IDEAS home Printed from https://ideas.repec.org/a/oup/ajagec/v70y1988i2p281-288..html
   My bibliography  Save this article

Market Distortions and Benefits from Research

Author

Listed:
  • Julian M. Alston
  • Geoff W. Edwards
  • Professor John W. Freebairn

Abstract

The benefits from cost-reducing research and their distribution under a range of price policies are compared with those that would arise in the absence of the policies. While any price policy affects the distribution of research benefits, the net national or world benefits may be reduced, lef unchanged, or increased, depending on the nature of the policy and the significance of the country in the world market for the commodity. Some implications for decisions on price policies and for distortions in incentives for the allocation of resources to research are raised.

Suggested Citation

  • Julian M. Alston & Geoff W. Edwards & Professor John W. Freebairn, 1988. "Market Distortions and Benefits from Research," American Journal of Agricultural Economics, Agricultural and Applied Economics Association, vol. 70(2), pages 281-288.
  • Handle: RePEc:oup:ajagec:v:70:y:1988:i:2:p:281-288.
    as

    Download full text from publisher

    File URL: http://hdl.handle.net/10.2307/1242068
    Download Restriction: Access to full text is restricted to subscribers.
    ---><---

    As the access to this document is restricted, you may want to search for a different version of it.

    More about this item

    Statistics

    Access and download statistics

    Corrections

    All material on this site has been provided by the respective publishers and authors. You can help correct errors and omissions. When requesting a correction, please mention this item's handle: RePEc:oup:ajagec:v:70:y:1988:i:2:p:281-288.. See general information about how to correct material in RePEc.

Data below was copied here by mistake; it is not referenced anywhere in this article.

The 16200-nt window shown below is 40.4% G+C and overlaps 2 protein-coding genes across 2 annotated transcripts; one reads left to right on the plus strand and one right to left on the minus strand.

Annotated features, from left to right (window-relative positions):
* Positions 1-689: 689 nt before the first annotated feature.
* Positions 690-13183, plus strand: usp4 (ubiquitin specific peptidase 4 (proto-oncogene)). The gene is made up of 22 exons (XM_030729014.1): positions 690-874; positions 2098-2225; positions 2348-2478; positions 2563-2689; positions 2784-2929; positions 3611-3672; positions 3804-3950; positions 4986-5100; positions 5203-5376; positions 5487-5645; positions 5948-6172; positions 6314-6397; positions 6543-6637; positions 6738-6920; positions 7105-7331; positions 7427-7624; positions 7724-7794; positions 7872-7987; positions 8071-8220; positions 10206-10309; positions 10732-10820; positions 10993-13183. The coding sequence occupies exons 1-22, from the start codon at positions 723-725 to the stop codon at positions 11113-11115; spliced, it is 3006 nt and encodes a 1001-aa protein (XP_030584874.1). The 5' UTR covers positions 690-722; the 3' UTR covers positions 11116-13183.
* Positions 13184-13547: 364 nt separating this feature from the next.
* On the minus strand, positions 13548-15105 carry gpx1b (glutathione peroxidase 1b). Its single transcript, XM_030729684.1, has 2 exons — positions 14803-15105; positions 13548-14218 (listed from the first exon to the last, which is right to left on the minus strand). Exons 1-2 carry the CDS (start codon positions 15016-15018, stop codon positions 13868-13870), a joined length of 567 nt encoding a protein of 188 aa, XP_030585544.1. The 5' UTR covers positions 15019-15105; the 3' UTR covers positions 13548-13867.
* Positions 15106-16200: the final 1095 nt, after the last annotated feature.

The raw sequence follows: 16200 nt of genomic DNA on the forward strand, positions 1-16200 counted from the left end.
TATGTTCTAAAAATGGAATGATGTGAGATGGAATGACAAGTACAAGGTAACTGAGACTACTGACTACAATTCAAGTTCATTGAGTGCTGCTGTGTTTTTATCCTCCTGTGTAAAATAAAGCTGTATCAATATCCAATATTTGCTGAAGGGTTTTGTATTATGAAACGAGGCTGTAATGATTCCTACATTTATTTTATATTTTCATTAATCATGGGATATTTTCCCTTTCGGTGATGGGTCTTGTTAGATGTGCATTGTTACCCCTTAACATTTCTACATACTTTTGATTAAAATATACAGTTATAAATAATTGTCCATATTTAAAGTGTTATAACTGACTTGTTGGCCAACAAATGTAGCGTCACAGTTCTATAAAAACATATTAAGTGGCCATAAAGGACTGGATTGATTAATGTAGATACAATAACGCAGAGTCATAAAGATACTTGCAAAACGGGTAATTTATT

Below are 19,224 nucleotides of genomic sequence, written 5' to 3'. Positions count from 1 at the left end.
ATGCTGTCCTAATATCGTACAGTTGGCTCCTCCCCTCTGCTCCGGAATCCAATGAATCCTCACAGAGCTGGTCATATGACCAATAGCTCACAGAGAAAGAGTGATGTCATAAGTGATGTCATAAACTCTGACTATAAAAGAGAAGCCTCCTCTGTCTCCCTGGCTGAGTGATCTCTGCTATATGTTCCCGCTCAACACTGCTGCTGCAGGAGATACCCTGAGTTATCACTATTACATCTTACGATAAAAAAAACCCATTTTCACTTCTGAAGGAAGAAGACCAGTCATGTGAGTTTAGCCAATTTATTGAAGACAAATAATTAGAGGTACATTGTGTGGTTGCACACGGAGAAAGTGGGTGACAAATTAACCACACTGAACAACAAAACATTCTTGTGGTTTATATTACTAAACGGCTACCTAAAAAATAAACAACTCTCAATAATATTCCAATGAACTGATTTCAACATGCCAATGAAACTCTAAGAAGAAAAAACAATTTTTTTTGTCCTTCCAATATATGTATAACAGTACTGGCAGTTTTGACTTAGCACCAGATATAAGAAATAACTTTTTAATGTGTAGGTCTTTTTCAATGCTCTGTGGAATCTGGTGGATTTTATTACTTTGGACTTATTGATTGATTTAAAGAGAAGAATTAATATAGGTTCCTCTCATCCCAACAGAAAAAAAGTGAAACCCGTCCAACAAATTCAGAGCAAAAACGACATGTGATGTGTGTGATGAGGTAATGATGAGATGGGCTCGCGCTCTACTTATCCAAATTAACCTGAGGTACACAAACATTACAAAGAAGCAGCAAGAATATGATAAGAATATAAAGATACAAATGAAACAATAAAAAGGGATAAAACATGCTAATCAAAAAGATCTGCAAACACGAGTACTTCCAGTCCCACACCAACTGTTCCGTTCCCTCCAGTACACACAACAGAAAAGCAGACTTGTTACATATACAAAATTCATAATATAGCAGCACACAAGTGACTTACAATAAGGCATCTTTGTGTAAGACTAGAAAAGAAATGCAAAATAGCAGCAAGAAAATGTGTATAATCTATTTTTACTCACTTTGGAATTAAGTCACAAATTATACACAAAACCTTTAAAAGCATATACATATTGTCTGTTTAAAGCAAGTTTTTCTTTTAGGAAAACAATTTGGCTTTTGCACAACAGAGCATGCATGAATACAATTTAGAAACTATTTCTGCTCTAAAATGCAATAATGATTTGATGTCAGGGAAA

For technical questions regarding this item, or to correct its authors, title, abstract, bibliographic or download information, contact: . General contact details of provider: https://edirc.repec.org/data/aaeaaea.html .

    If you have authored this item and are not yet registered with RePEc, we encourage you to do it here. This allows to link your profile to this item. It also allows you to accept potential citations to this item that we are uncertain about.

    We have no bibliographic references for this item. You can help adding them by using this form .

    If you know of missing items citing this one, you can help us creating those links by adding the relevant references in the same way as above, for each refering item. If you are a registered author of this item, you may also want to check the "citations" tab in your RePEc Author Service profile, as there may be some citations waiting for confirmation.

    For technical questions regarding this item, or to correct its authors, title, abstract, bibliographic or download information, contact: Oxford University Press (email available below). General contact details of provider: https://edirc.repec.org/data/aaeaaea.html .

    Please note that corrections may take a couple of weeks to filter through the various RePEc services.

    IDEAS is a RePEc service hosted by the Research Division of the Federal Reserve Bank of St. Louis . RePEc uses bibliographic data supplied by the respective publishers.